Mask of Mists Review | Into the Abyss

In Mask of Mists, you play as a mercenary who is tasked with finding Crowl, an Archmage of the Academy who went missing while conducting dangerous research. After a brief storybook-like introduction you are teleported into the Infected Territory, a space crawling with monsters from the Abyss, and it's up to you to activate all the navigation stones, plunge into the Abyss and rescue the Archmage. And that's it. Then you're set free onto the world to explore monster-ridden caves full of glowing mushrooms and ancient ruins full of owl statues and stone masks. Usually, this is where I talk about writing and performances but there isn't much of that here. The plot is only briefly touched on at the beginning and ending, and there is no voice-over of any kind. For players expecting a deep story that offers more than a simple inciting incident to kick off the adventure, this will be a disappointment.

However, where Mask of Mists falls short in story, it makes up for in game design. The game world of winding paths and cave systems is fun to explore and while none of them are too difficult, they do require your full attention. Picking up a new item and realizing it could help you get to an area you previously crossed or recognizing a recently discovered landmark as the one you've seen before in a drawing is an exciting part of the gameplay loop. And with no in-game map or destination markers, the game gives the player the responsibility of navigating the world as they see fit. My only criticism of the game design is that can often be too lean. If something is interactive in the world, it probably has some significance to game progression, and due to the fact that every puzzle is auto-solved if the necessary item is in your inventory, it doesn't require too much trial and error on the player's part.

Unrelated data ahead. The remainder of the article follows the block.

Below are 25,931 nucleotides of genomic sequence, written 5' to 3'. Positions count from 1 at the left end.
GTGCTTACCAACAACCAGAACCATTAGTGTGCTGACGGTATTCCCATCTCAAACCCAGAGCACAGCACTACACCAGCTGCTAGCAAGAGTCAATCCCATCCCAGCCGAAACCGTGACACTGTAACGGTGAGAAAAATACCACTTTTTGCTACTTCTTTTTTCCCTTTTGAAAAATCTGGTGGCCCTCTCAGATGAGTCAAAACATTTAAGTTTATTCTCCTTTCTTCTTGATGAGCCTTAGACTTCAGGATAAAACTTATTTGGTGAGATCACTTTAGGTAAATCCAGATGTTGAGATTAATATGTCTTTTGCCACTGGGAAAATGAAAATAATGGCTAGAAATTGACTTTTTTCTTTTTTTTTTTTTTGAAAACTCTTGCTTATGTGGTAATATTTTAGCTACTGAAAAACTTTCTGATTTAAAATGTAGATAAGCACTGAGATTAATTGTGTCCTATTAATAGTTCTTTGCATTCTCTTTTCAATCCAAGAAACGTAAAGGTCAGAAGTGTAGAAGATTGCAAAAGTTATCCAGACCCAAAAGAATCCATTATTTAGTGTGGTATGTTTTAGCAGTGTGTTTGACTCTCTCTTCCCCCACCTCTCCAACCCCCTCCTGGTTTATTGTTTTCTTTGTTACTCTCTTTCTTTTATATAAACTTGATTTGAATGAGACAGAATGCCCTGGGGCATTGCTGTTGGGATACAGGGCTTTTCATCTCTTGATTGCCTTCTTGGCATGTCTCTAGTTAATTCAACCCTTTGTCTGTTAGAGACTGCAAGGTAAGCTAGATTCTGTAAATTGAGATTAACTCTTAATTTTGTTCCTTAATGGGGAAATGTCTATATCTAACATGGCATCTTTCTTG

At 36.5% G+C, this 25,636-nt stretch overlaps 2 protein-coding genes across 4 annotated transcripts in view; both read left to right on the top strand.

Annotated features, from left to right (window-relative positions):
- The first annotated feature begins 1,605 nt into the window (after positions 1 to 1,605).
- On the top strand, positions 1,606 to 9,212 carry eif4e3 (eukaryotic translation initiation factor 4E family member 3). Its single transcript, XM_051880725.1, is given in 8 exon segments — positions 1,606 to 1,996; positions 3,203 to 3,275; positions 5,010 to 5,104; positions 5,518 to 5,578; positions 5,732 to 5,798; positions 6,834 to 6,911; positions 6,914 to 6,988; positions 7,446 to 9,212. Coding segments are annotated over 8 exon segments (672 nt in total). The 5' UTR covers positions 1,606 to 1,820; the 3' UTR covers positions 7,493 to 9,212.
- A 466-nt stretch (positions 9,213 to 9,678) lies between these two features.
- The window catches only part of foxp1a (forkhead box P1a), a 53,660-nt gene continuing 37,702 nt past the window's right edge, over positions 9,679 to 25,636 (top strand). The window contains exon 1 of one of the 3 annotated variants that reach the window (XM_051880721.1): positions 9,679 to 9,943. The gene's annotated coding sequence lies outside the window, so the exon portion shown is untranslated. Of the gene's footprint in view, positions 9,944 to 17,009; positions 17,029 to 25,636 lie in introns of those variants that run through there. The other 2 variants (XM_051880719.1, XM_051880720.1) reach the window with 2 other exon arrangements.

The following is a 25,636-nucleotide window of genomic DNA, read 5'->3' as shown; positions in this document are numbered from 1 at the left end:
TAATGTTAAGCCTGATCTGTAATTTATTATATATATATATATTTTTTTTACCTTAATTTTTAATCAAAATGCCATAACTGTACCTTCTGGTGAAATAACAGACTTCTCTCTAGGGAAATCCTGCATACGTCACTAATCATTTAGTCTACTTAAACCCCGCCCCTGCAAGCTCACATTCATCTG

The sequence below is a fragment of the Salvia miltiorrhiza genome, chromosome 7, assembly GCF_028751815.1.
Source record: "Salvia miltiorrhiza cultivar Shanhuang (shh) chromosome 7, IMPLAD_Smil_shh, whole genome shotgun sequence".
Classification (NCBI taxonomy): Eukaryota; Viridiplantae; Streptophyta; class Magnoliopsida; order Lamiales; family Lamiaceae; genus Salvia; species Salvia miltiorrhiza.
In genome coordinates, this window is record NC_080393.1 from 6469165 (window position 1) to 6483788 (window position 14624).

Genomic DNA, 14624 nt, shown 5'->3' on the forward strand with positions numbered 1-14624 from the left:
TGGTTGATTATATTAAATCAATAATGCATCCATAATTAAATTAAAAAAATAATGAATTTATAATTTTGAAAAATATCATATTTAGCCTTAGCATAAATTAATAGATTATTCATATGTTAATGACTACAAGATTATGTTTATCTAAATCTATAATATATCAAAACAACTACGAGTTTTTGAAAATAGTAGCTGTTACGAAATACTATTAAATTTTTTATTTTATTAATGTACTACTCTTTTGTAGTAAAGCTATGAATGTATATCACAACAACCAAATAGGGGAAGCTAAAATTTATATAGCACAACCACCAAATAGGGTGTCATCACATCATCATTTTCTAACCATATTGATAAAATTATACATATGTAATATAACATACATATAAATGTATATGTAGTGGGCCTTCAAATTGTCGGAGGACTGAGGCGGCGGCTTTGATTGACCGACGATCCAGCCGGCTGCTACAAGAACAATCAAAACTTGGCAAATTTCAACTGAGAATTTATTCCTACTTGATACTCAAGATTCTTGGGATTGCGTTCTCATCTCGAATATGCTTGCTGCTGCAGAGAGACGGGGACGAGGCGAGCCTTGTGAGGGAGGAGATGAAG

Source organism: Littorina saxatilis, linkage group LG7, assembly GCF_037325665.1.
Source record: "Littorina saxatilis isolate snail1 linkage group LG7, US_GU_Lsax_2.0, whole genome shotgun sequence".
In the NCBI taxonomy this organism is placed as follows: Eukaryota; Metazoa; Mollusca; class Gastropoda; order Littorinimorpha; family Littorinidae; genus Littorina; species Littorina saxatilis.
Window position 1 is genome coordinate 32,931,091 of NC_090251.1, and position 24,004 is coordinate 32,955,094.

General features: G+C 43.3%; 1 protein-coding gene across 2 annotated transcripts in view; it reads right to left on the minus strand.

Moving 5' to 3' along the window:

The gameplay mechanics in Mask of Mists are probably its biggest drawback. The movement system was so jarring to me that I got a headache after the first 30 minutes and had to step away. Playing this game is like playing the 1993 Doom. The main difference being that the walking speed, which resembles a man in New York after he realized his meter ran out, is much faster than the speed of the point of view camera. This means that although you move fast, the turning speed is ridiculously slow. And before anyone suggests it, yes I tried increasing the camera speed in settings but it just makes it feel like I'm playing the game with speed hacks. On PC, I'm sure this wouldn't be a huge problem thanks to the use of the mouse, but on consoles, which is where I played it, it took some getting used to. Part of me even wonders if the game would have been better off as a tile-based game like Severed from DrinkBox Studios. There are combat mechanics as well, you pick up a sword pretty early on and a pistol soon after. Both of those weapons, along with a quick dash move, are how you deal with enemies. The combat isn't particularly challenging, but it remains engaging and I did find myself leaning forward a bit as I performed a close dodge in a dungeon.